“Corgi, would you like some cake with your tea?” I’d ask. Actually, Corgi wasn’t really a Corgi at all. He was a scruffy little mongrel that some bright spark in the family decided looked like a Corgi. I have no doubt it was the same bright spark that thought we should call an even uglier, white, wirey haired hound that we inherited along the way, Gandanga, which is the Shona word for rebel or, more loosely translated at the time, terrorist!
When I wasn’t swimming, riding my bike or making life miserable for my older sisters, then Corgi, Gandanga, my nameless, one eyed teddy bear and I had tea parties under the great, big shady trees in the garden at our home in Hillcrest, Bulawayo. Over tea we usually had very deep, intellectual conversations about why school was very bad for children, when next Mom would take us to Haddon & Sly for pie, chips and gravy (‘Us’ would be me and Teddy since Haddon & Sly had a nasty rule that didn’t allow dogs into the restaurant). Sometimes we’d place bets on how many times grandpa, who was visiting from South Africa, would send our gardener, Wireless, to the shops to buy him whatever it was that Wireless bought grandpa at the shops.
Quite often at our tea parties we’d read poetry. I had to do all the reading of course. Fortunately it wasn’t fancy, heavy stuff like Poe or Kipling. It was simple poems like The Owl and the Pussycat, A Bird, Three Little Trees and Old Dog. We didn’t read Old Dog all that often because it would make Corgi, who was getting on in years, (and me) cry.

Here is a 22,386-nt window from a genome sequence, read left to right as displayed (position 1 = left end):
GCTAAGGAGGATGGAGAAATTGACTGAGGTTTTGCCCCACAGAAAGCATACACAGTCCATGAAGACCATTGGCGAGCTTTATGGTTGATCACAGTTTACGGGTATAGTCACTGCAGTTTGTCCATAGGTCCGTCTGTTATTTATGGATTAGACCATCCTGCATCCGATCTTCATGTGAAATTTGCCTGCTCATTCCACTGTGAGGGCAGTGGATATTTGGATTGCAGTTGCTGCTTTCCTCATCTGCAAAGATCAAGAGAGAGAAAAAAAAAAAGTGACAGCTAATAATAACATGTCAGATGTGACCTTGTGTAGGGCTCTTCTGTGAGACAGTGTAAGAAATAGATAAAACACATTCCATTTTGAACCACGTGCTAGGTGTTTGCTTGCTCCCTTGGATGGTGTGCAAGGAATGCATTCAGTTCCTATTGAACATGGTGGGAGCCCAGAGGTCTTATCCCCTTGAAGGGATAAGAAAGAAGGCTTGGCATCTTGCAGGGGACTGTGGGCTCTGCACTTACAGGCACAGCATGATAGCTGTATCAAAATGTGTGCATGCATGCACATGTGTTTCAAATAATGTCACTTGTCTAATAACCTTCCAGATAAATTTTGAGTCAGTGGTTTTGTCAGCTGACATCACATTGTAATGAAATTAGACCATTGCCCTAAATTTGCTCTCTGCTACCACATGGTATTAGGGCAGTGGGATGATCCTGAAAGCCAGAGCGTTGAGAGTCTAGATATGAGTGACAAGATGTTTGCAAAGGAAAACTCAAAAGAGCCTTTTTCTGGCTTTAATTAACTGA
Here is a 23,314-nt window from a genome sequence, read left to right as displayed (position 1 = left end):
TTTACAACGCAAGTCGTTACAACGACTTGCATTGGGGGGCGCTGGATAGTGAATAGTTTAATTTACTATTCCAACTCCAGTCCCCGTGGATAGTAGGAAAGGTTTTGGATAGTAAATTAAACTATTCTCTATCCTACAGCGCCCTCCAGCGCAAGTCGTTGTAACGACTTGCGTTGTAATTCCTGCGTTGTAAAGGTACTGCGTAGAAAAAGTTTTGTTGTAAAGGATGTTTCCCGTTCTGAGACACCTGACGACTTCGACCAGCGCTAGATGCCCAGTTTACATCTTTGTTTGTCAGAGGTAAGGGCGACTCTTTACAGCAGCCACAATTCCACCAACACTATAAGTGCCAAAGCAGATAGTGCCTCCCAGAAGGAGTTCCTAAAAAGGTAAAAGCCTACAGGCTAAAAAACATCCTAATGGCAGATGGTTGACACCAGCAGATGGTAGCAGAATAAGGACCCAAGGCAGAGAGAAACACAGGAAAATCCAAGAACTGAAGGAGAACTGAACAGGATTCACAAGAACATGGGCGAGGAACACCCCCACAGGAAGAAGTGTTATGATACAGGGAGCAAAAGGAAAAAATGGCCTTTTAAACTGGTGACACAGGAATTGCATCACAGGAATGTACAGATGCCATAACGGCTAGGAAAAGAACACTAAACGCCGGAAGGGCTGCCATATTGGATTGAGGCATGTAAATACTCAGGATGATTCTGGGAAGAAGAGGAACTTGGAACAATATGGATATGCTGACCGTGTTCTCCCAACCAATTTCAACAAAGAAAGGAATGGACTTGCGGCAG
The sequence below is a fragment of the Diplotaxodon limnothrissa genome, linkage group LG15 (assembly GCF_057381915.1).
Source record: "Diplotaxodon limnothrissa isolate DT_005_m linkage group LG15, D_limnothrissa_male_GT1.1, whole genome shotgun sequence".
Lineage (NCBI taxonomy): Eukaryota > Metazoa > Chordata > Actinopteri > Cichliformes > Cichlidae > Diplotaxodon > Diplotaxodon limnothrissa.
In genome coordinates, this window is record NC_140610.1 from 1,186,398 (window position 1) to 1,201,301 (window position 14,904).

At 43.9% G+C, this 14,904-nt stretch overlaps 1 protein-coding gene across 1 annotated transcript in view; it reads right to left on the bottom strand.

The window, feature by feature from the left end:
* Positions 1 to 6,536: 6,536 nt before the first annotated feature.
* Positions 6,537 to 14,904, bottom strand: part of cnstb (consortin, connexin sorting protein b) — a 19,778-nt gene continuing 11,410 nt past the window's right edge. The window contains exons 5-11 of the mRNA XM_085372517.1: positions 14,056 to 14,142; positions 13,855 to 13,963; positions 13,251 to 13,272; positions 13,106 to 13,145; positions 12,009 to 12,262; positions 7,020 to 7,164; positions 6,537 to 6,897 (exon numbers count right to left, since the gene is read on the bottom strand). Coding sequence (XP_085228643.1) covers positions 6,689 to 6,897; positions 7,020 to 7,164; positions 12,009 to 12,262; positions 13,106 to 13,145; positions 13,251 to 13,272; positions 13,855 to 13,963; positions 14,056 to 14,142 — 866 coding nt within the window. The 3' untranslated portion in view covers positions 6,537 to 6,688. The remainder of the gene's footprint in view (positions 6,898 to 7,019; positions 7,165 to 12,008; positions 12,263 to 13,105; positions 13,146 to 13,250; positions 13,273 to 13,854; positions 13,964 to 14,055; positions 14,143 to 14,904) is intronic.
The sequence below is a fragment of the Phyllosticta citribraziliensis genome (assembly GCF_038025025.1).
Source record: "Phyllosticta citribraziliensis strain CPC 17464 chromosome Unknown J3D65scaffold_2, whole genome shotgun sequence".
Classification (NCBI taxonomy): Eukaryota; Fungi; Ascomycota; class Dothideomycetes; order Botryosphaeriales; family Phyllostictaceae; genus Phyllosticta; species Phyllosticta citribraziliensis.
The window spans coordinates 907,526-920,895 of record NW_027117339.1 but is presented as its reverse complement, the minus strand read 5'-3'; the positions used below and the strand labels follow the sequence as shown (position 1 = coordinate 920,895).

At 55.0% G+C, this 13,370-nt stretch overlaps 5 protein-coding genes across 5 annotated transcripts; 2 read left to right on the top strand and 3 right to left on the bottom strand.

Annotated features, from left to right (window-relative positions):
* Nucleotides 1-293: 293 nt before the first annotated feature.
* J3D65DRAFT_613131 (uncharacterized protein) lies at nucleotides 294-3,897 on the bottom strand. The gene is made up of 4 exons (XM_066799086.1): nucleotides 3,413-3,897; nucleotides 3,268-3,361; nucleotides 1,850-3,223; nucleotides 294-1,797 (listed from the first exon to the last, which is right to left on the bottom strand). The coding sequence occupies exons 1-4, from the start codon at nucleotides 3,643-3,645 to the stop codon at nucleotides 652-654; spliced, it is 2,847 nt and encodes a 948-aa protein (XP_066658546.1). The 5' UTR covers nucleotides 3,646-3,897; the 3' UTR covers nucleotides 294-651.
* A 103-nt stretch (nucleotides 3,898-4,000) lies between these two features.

So, I know you’re just dying to know where I’m going with this. Well, The Daily Post’s weekly writing challenge theme for this week is A Few of My Favourite Things. The one thing I still own that survived numerous moves from one house to another and across borders, which brings back many happy memories, is a book my mother gave me when I was barely old enough to read – A Child’s Book of Poems. I don’t attach a great deal of value to material possessions and although it is falling to pieces and some of the pages are missing, my book of children’s poems is one of the most sentimentally precious things I own.